March 21st, 2011

Greece - Day Two

Up in time to see the sun rise over the Temple of Olympian Zeus and to catch a half-day tour of Athens.  We started at the new Olympic Stadium (only a little over 100 years old) and went past Parliament and the beautiful university but had to take pics from the bus with varying amounts of success. 




Our first real stop was the New Acropolis Museum, which opened in 2009.  It’s amazingly constructed so that you can see through the shaded glass walls 360 degrees around and even through the floors, down into the archaeological excavations going on underneath.  It’s a little disconcerting to feel like you’re standing practically in mid-air in the more transparent sections, but truly a unique experience.  There they’ve moved portions of the friezes from the temples of the acropolis and transported the Karyatids (aka Korae) from the Erechtheion, to the museum in order to protect and restore them.  Replicas currently sit in their place. 



After visiting the original artworks, we moved to a guided tour of the acropolis itself.  The sheer scale, the views…it  was enough to make a person speechless.  Not me, you understand, but a normal person.  It’s especially impressive to consider that the Parthenon (at least the version of it that we generally think of, since several structures stood on the site before the incarnation that was completed in 438 B.C.) only took fifteen years to complete (approx. half on construction and half on the decorative artwork for the pediments, metopes, etc). 



The Erechtheion was supposedly built over the tomb of the mythical King Erechtheus, who was the son of Haphaestus and Gaia, but raised by Athena, so it’s appropriate that a monument in his honor would be found in the same complex as the Parthenon, dedicated to Athena.  It’s an amazing structure and unique in its lay-out among classical structures.  Just outside it sits the olive tree, supposedly the very same one that Athena presented as her offering to the city when she and Poseidon competed to become its patron.  It’s said that the Erechtheion also housed Poseidon’s offering, a well, which, sadly, produced salt water and thus didn’t win him a whole lot of support when it came to decide the match.

The Parthenon is still being restored and thus can’t be viewed entirely unobstructed by scaffolding.  The Ottoman Empire has a lot to answer for as far as the acropolis (and many other ancient sites) are concerned, both for the looting of treasures like the chryselephantine (ivory and gold) statute of Athena which once dominated the Parthenon, and for the use of the buildings as munitions storage, leading first to the destruction of parts of the Propylea (the impressive entryway) after the powder was ignited by a lightning strike and then later to the devastation of the Parthenon when Venetian bombardment caused a similar explosion.  The temple and the statue were dedicated to Athena Aptera (Wingless Victory), according to the tour guide made that way so that she’d never fly off and abandon the city.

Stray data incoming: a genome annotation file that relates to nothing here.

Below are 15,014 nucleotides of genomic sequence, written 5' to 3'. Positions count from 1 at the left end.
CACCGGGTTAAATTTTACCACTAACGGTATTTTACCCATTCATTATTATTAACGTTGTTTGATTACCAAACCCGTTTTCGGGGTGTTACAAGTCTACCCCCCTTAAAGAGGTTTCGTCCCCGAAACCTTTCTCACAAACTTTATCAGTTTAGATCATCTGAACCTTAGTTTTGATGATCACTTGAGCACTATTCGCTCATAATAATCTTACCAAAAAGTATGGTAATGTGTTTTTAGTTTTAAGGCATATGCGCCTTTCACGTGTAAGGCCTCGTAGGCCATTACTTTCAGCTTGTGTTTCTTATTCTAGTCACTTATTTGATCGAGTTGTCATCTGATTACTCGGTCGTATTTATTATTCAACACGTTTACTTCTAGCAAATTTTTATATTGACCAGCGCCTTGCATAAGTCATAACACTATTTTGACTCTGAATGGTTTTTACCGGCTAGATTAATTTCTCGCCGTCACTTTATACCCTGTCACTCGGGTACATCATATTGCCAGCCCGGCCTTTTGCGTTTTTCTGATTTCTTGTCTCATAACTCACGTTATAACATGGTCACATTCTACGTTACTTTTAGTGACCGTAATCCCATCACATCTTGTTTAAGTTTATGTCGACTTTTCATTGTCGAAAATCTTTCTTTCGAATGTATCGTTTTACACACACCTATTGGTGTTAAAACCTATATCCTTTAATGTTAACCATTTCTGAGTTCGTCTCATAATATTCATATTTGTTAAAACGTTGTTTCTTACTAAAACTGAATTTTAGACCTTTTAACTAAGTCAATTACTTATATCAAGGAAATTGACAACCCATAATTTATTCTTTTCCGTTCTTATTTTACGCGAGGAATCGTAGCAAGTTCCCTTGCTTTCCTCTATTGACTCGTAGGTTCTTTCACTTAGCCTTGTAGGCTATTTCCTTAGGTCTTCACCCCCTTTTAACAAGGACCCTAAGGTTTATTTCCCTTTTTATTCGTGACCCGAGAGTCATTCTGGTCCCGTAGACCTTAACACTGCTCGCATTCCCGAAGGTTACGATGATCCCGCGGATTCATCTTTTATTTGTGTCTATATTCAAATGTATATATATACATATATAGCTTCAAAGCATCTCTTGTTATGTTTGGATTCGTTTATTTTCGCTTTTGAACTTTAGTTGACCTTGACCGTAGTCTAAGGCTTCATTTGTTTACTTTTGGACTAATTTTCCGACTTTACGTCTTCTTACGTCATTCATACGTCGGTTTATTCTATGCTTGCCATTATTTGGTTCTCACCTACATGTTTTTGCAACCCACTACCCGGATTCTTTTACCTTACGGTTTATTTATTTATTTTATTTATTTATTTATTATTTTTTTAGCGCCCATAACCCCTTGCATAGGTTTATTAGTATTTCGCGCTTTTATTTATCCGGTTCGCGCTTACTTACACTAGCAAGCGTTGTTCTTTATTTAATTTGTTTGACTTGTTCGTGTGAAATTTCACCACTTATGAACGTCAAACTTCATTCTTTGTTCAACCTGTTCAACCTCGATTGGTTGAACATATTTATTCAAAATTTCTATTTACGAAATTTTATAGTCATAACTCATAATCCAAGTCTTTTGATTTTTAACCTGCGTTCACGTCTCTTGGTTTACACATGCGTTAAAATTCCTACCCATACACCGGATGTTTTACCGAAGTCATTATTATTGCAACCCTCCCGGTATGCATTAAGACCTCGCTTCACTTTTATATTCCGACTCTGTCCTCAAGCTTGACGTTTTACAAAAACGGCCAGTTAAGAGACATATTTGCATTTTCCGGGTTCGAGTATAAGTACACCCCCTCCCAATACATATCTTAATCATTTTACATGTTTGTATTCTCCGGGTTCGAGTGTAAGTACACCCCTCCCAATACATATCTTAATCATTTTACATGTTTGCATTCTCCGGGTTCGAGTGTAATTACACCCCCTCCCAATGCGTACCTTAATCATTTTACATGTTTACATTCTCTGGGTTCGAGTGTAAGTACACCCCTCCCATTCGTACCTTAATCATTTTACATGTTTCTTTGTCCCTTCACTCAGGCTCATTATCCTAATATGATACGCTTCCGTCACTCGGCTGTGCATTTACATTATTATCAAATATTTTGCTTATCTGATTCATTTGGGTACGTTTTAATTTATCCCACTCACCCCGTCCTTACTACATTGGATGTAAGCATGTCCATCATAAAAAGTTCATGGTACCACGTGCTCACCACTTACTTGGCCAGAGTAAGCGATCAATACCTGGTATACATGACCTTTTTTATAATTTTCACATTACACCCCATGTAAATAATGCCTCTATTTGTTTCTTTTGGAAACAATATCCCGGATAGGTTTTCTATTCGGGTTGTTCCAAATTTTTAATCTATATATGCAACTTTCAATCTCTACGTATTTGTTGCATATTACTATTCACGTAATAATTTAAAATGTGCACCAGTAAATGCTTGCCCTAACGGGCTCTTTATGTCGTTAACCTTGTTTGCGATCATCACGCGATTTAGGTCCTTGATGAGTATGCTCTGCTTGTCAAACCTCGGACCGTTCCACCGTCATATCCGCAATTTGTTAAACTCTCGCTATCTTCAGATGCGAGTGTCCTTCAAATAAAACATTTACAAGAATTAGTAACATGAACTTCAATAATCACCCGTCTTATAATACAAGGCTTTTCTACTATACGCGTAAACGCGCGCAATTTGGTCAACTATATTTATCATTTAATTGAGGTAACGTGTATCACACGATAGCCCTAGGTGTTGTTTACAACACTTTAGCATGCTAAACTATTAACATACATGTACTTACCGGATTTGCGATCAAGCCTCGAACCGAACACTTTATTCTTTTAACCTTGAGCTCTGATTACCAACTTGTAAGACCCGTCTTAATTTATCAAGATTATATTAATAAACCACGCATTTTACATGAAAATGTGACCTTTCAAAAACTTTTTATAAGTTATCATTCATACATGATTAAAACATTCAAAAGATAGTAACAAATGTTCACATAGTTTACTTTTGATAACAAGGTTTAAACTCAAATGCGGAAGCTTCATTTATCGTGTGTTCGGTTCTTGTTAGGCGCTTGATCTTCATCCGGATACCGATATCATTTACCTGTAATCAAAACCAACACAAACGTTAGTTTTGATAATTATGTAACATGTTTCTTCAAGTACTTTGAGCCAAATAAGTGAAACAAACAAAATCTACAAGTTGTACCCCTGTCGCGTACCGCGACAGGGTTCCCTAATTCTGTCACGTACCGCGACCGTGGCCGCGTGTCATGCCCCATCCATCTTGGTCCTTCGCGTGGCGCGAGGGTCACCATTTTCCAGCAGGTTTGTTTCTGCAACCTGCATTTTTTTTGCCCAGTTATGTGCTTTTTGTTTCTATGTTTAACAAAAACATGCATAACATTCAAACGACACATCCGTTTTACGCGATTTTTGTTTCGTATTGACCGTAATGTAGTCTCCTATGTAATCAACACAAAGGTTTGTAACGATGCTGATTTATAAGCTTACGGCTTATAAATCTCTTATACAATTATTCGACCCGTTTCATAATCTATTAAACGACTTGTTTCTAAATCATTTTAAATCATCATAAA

Still,  it’s impossible to do either of these structures justice in words, so pictures will have to suffice.




From the acropolis there are some impressive views of the Theatre of Dionysus and the Odeon of Herodus Atticus and of the city.  After behaving like the shutterbugs we are, we took a leisurely stroll through the Roman Agora (marketplace), past the Tower of the Winds, built in the first century BC, which was once topped by a hydraulic clock and sundial with a weather vane.  One of my guide books says, “believed by the Turks to be the tomb of two local prophets, Socrates and Plato, and thus protected and guarded by dervishes.”  Whether it is or isn’t, the agora was once walked by the two impressive philosophers, and it was kind of incredible to walk in their footsteps.  In our meanderings, we came upon Hadrian’s Library, of which, sadly, very little remains, and some mosques and churches that stand (or used to, in some cases) nearby, like the beautiful little Church of the Holy Apostles. 





We also wandered the Monastiraki Flea Market, since it was Sunday and shopping and I are very close personal friends.   (Note: access to many of the sites, like the agora and Hadrian’s Library are free on Sundays; they’re also always free to those under twelve.) 

In short, we practically walked our feet off, but really, what are feet in the grand scheme of things.

Geek report: in the midst of my guide books and history, I was also reading the fourth novel in the Percy Jackson and the Olympians series for fun.  I’m kicking myself for not having brought Mary Stewart’s My Brother Michael, which would have been most excellent.  Further Geek note: I read The Order of the Phoenix while traveling through England a few years ago.  It just seemed the thing to to.

Tomorrow starts our four-day classical tour throughout mainland Greece.

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Favorite comments: “You are Greek!” (shopkeeper when I tried on a gown)

“Then why come to Greece?” (a waiter expressing dismay at my olives/olive oil allergy)